But how easy is it for key roles to access critical production data? Each worker is focused on the metrics or key performance indicators (KPIs) for his or her individual function. For example, machine operators monitor throughput and cycle time to keep machines running continuously. Meanwhile, the maintenance team monitors machine performance and tries to predict and prevent downtime. Upstairs, plant managers keep their attention focused on profitability and utilization.
Because it’s largely siloed, this role-based information traditionally hasn’t been accessible to monitor the health of overall plant operations. Even when data is shared among different factory departments, it’s often done the old-fashioned way: distributed by hand on spreadsheets that contain manually keyed information. Not only does this pull people away from the tasks at hand, it also introduces human error into the process.
Progressive businesses are discovering the value of harvesting data from the factory floor to respond to key performance challenges that influence important decisions at the highest levels. Metrics matter. Data that’s been left dormant and isolated in disparate controllers, HMIs and other plant-floor systems can provide vital information about overall equipment effectiveness (OEE), system uptime, energy use and other KPIs.
“Manufacturing Intelligence” is the strategy for turning automation and control system-level data into insightful information that’s visible and useful to people at every level of the organization. Effective manufacturing intelligence software applications seamlessly share related data from maintenance, quality and automation systems in a single, coherent environment.
Today’s manufacturers can take advantage of new software solutions that are easily configured and installed out-of-the-box. These tools can access, aggregate and correlate information, and present it as dashboards, reports and charts via standard browsers like Internet Explorer or through Microsoft Excel.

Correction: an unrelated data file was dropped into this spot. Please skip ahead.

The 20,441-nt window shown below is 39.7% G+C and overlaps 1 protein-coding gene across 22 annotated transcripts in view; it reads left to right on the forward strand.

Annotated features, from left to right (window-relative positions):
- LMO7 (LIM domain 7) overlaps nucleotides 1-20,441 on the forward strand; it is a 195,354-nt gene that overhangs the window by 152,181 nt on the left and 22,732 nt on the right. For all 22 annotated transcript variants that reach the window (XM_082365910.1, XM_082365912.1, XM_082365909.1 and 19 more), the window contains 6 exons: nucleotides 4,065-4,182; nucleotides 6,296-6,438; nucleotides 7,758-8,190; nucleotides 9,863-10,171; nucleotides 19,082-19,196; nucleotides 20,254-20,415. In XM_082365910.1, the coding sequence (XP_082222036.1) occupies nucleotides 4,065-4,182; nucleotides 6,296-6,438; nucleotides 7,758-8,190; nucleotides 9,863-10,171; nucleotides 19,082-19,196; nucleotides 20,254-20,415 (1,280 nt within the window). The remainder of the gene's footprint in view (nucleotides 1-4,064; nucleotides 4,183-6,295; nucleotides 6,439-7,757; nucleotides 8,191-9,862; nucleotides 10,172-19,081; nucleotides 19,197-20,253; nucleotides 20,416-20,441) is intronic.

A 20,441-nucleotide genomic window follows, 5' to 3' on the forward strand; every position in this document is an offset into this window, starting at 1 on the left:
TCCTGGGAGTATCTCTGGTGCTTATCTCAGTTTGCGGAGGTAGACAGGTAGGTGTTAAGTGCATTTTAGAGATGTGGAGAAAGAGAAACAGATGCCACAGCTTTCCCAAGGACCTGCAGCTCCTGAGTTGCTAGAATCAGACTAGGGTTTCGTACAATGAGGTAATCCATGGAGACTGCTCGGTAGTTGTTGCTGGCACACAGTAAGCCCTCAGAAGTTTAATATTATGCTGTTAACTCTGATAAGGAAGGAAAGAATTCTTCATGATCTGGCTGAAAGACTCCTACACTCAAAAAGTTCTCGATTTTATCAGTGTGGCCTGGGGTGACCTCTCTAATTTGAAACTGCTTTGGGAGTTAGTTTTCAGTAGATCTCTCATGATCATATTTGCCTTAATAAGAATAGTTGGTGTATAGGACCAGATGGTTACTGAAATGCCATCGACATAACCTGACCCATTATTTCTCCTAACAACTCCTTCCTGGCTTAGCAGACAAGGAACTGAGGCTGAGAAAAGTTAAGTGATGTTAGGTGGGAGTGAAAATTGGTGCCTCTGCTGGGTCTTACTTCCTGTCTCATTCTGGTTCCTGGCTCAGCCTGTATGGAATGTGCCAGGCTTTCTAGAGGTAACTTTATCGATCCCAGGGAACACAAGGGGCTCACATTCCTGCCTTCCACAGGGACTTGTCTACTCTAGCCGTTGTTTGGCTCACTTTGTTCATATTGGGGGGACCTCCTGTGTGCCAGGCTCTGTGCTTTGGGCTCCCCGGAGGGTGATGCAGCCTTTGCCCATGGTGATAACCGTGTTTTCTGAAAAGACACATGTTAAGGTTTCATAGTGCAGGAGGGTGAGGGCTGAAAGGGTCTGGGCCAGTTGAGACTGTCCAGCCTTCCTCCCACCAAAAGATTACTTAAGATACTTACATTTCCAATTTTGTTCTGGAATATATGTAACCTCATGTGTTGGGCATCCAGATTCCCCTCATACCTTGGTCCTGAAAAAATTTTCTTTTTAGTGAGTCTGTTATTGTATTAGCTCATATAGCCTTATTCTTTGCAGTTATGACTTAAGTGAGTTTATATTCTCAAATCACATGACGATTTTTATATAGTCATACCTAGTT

By leveraging industry standards and a unified production model (UPM), applications such as FactoryTalk VantagePoint from Rockwell Automation can provide a cohesive view of seemingly disparate manufacturing data and give context for relationships among equipment, product, materials and people.
The UPM organizes various manufacturing and enterprise data using commonly referenced terms, like “equipment,” “batches” or “manufacturing lots.” It can automatically issue alerts to those who need to know about exception conditions, missed targets and plan deviations.
The power of the UPM is that it is federated, meaning that the data always remains at its original source, coming directly from the controller. Reports, KPIs and dashboards always benefit from the most up-to-date information. Leaving the original data intact also helps maintain one version of the truth.
Manufacturing intelligence software applications aggregate information into the appropriate business context and deliver it in relevant, role-based reports, dashboards and KPIs to users, supervisors and management using a simple web browser. For example:
• Equipment operators are able to study cycle times and scrap rate right at the machine.
• Engineering and maintenance managers can view efficiency data from areas of the operation to conduct root cause analysis and equipment availability.
• Quality managers can easily check selected work cells and further drill down into events and details, enabling them to see how their quality levels, such as first pass yield and first pass quality, are tracking.
• Plant managers and operational vice presidents can view plantwide data and metrics for individual areas, such as yield.
• And senior executives can continually evaluate real-time production information to monitor KPIs and link them to financial performance.
Extensive security features, which are mandatory for a system that can connect to so many different data sources, allow users to protect any item in the UPM and specify exactly who is allowed to read, write, access or change any of the data coming in from different sources.
One world-leading agricultural chemical manufacturer is already reaping the benefits of manufacturing intelligence. The company wanted to enable employees across a new production facility to use a single point of access for information to help them to maintain cost efficiency, and streamline track-and-trace capability to ensure compliance with strict regulations.
The company implemented a manufacturing intelligence software strategy that provides visibility into the chemical production process by correlating performance metrics with manufacturing information. Decision-makers across the enterprise can now see diverse views and new relationships within a Web browser. The reporting and analysis tools, operator interfaces, and management dashboards deliver contextual, localized, role-based information to help management measure performance across the facility. Since the implementation, the company increased production 166 percent over its previous facility, all while decreasing labor needs.
For more information, visit the Manufacturing Intelligence site.